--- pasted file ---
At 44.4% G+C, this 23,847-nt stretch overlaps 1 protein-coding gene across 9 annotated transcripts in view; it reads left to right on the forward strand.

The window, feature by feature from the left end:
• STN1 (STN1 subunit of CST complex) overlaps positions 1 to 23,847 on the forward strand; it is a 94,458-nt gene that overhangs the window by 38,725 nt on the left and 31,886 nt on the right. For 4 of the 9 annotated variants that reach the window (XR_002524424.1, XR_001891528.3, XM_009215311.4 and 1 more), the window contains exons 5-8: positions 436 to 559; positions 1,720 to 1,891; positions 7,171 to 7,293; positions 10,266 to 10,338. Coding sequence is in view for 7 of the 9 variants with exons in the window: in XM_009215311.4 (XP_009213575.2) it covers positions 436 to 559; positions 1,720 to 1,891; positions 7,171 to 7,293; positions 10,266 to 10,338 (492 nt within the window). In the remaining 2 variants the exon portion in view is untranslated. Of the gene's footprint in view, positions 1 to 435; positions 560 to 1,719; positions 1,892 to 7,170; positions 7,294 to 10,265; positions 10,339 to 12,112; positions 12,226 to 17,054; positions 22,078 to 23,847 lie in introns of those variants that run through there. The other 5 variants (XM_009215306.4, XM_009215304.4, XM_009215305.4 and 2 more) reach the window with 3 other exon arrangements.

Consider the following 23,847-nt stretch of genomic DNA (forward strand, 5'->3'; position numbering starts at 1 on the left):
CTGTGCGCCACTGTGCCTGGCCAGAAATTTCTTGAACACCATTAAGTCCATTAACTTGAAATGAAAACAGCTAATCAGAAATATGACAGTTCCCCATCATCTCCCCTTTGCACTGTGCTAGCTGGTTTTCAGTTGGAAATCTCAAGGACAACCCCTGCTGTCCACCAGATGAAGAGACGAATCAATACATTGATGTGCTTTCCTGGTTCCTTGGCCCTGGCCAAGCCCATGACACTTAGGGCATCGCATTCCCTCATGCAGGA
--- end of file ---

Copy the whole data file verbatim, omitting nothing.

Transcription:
At 44.4% G+C, this 23,847-nt stretch overlaps 1 protein-coding gene across 9 annotated transcripts in view; it reads left to right on the forward strand.

The window, feature by feature from the left end:
• STN1 (STN1 subunit of CST complex) overlaps positions 1 to 23,847 on the forward strand; it is a 94,458-nt gene that overhangs the window by 38,725 nt on the left and 31,886 nt on the right. For 4 of the 9 annotated variants that reach the window (XR_002524424.1, XR_001891528.3, XM_009215311.4 and 1 more), the window contains exons 5-8: positions 436 to 559; positions 1,720 to 1,891; positions 7,171 to 7,293; positions 10,266 to 10,338. Coding sequence is in view for 7 of the 9 variants with exons in the window: in XM_009215311.4 (XP_009213575.2) it covers positions 436 to 559; positions 1,720 to 1,891; positions 7,171 to 7,293; positions 10,266 to 10,338 (492 nt within the window). In the remaining 2 variants the exon portion in view is untranslated. Of the gene's footprint in view, positions 1 to 435; positions 560 to 1,719; positions 1,892 to 7,170; positions 7,294 to 10,265; positions 10,339 to 12,112; positions 12,226 to 17,054; positions 22,078 to 23,847 lie in introns of those variants that run through there. The other 5 variants (XM_009215306.4, XM_009215304.4, XM_009215305.4 and 2 more) reach the window with 3 other exon arrangements.

Consider the following 23,847-nt stretch of genomic DNA (forward strand, 5'->3'; position numbering starts at 1 on the left):
CTGTGCGCCACTGTGCCTGGCCAGAAATTTCTTGAACACCATTAAGTCCATTAACTTGAAATGAAAACAGCTAATCAGAAATATGACAGTTCCCCATCATCTCCCCTTTGCACTGTGCTAGCTGGTTTTCAGTTGGAAATCTCAAGGACAACCCCTGCTGTCCACCAGATGAAGAGACGAATCAATACATTGATGTGCTTTCCTGGTTCCTTGGCCCTGGCCAAGCCCATGACACTTAGGGCATCGCATTCCCTCATGCAGGA